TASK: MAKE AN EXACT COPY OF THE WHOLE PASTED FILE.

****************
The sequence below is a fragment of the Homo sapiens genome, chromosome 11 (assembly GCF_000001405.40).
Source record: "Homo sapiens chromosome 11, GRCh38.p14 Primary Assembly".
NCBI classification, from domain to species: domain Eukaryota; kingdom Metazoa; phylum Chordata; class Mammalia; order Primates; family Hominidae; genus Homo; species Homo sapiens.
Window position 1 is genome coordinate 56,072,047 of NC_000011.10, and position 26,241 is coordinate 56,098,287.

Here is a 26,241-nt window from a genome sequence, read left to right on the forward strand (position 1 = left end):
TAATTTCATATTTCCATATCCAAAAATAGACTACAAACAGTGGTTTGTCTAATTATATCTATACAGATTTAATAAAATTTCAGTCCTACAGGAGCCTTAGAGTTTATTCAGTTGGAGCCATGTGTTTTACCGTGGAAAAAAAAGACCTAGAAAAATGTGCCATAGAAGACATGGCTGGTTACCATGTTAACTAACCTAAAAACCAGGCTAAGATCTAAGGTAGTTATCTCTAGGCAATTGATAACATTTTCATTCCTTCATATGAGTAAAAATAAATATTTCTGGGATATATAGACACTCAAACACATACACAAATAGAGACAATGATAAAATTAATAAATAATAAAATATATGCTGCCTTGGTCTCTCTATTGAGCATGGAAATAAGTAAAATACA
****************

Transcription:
The sequence below is a fragment of the Homo sapiens genome, chromosome 11 (assembly GCF_000001405.40).
Source record: "Homo sapiens chromosome 11, GRCh38.p14 Primary Assembly".
NCBI classification, from domain to species: domain Eukaryota; kingdom Metazoa; phylum Chordata; class Mammalia; order Primates; family Hominidae; genus Homo; species Homo sapiens.
Window position 1 is genome coordinate 56,072,047 of NC_000011.10, and position 26,241 is coordinate 56,098,287.

Here is a 26,241-nt window from a genome sequence, read left to right on the forward strand (position 1 = left end):
TAATTTCATATTTCCATATCCAAAAATAGACTACAAACAGTGGTTTGTCTAATTATATCTATACAGATTTAATAAAATTTCAGTCCTACAGGAGCCTTAGAGTTTATTCAGTTGGAGCCATGTGTTTTACCGTGGAAAAAAAAGACCTAGAAAAATGTGCCATAGAAGACATGGCTGGTTACCATGTTAACTAACCTAAAAACCAGGCTAAGATCTAAGGTAGTTATCTCTAGGCAATTGATAACATTTTCATTCCTTCATATGAGTAAAAATAAATATTTCTGGGATATATAGACACTCAAACACATACACAAATAGAGACAATGATAAAATTAATAAATAATAAAATATATGCTGCCTTGGTCTCTCTATTGAGCATGGAAATAAGTAAAATACA